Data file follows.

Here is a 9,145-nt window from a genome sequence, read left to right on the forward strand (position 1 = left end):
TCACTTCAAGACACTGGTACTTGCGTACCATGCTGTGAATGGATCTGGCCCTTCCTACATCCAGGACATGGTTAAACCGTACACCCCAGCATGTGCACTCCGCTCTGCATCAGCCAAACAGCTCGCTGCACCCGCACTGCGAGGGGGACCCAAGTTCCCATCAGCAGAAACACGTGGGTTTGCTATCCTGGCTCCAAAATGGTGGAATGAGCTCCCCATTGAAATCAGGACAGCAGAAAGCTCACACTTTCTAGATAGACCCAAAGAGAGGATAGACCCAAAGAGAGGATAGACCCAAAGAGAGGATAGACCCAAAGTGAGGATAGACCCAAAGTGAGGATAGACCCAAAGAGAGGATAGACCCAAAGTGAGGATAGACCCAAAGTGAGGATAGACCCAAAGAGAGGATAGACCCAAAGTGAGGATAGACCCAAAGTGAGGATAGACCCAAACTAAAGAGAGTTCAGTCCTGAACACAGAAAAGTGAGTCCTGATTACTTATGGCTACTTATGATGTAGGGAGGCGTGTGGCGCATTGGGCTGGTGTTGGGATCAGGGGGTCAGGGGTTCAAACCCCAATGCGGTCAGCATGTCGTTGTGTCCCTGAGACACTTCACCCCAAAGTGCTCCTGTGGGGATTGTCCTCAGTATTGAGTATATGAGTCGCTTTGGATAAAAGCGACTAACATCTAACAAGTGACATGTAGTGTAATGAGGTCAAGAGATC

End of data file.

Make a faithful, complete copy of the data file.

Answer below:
Here is a 9,145-nt window from a genome sequence, read left to right on the forward strand (position 1 = left end):
TCACTTCAAGACACTGGTACTTGCGTACCATGCTGTGAATGGATCTGGCCCTTCCTACATCCAGGACATGGTTAAACCGTACACCCCAGCATGTGCACTCCGCTCTGCATCAGCCAAACAGCTCGCTGCACCCGCACTGCGAGGGGGACCCAAGTTCCCATCAGCAGAAACACGTGGGTTTGCTATCCTGGCTCCAAAATGGTGGAATGAGCTCCCCATTGAAATCAGGACAGCAGAAAGCTCACACTTTCTAGATAGACCCAAAGAGAGGATAGACCCAAAGAGAGGATAGACCCAAAGAGAGGATAGACCCAAAGTGAGGATAGACCCAAAGTGAGGATAGACCCAAAGAGAGGATAGACCCAAAGTGAGGATAGACCCAAAGTGAGGATAGACCCAAAGAGAGGATAGACCCAAAGTGAGGATAGACCCAAAGTGAGGATAGACCCAAACTAAAGAGAGTTCAGTCCTGAACACAGAAAAGTGAGTCCTGATTACTTATGGCTACTTATGATGTAGGGAGGCGTGTGGCGCATTGGGCTGGTGTTGGGATCAGGGGGTCAGGGGTTCAAACCCCAATGCGGTCAGCATGTCGTTGTGTCCCTGAGACACTTCACCCCAAAGTGCTCCTGTGGGGATTGTCCTCAGTATTGAGTATATGAGTCGCTTTGGATAAAAGCGACTAACATCTAACAAGTGACATGTAGTGTAATGAGGTCAAGAGATC